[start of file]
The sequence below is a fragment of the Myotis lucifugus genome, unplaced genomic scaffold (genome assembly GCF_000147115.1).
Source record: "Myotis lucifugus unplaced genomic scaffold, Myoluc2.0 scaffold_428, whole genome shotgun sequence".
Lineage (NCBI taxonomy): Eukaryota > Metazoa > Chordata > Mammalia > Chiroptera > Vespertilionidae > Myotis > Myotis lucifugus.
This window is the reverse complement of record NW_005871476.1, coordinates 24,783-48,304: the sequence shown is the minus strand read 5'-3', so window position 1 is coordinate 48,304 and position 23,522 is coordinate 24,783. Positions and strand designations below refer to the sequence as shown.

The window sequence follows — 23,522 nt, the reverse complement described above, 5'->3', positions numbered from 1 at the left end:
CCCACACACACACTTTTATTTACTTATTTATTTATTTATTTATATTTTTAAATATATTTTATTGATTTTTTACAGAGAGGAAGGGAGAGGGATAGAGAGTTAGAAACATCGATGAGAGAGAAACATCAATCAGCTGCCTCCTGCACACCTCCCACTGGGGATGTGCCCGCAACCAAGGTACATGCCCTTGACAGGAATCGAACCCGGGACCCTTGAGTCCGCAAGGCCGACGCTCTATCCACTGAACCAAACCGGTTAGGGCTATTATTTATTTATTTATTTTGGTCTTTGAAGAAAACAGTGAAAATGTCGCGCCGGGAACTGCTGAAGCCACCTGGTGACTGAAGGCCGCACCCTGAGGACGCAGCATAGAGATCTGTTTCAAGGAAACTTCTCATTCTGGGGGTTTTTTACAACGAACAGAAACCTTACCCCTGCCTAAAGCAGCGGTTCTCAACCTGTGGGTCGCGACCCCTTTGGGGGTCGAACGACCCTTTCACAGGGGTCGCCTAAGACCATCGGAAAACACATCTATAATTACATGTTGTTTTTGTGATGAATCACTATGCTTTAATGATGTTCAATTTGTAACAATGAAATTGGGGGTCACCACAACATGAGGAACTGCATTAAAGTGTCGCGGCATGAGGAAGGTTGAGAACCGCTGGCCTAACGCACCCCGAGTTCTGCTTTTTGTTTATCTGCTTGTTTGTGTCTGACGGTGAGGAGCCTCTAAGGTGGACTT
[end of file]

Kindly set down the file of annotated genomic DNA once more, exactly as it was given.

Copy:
The sequence below is a fragment of the Myotis lucifugus genome, unplaced genomic scaffold (genome assembly GCF_000147115.1).
Source record: "Myotis lucifugus unplaced genomic scaffold, Myoluc2.0 scaffold_428, whole genome shotgun sequence".
Lineage (NCBI taxonomy): Eukaryota > Metazoa > Chordata > Mammalia > Chiroptera > Vespertilionidae > Myotis > Myotis lucifugus.
This window is the reverse complement of record NW_005871476.1, coordinates 24,783-48,304: the sequence shown is the minus strand read 5'-3', so window position 1 is coordinate 48,304 and position 23,522 is coordinate 24,783. Positions and strand designations below refer to the sequence as shown.

The window sequence follows — 23,522 nt, the reverse complement described above, 5'->3', positions numbered from 1 at the left end:
CCCACACACACACTTTTATTTACTTATTTATTTATTTATTTATATTTTTAAATATATTTTATTGATTTTTTACAGAGAGGAAGGGAGAGGGATAGAGAGTTAGAAACATCGATGAGAGAGAAACATCAATCAGCTGCCTCCTGCACACCTCCCACTGGGGATGTGCCCGCAACCAAGGTACATGCCCTTGACAGGAATCGAACCCGGGACCCTTGAGTCCGCAAGGCCGACGCTCTATCCACTGAACCAAACCGGTTAGGGCTATTATTTATTTATTTATTTTGGTCTTTGAAGAAAACAGTGAAAATGTCGCGCCGGGAACTGCTGAAGCCACCTGGTGACTGAAGGCCGCACCCTGAGGACGCAGCATAGAGATCTGTTTCAAGGAAACTTCTCATTCTGGGGGTTTTTTACAACGAACAGAAACCTTACCCCTGCCTAAAGCAGCGGTTCTCAACCTGTGGGTCGCGACCCCTTTGGGGGTCGAACGACCCTTTCACAGGGGTCGCCTAAGACCATCGGAAAACACATCTATAATTACATGTTGTTTTTGTGATGAATCACTATGCTTTAATGATGTTCAATTTGTAACAATGAAATTGGGGGTCACCACAACATGAGGAACTGCATTAAAGTGTCGCGGCATGAGGAAGGTTGAGAACCGCTGGCCTAACGCACCCCGAGTTCTGCTTTTTGTTTATCTGCTTGTTTGTGTCTGACGGTGAGGAGCCTCTAAGGTGGACTT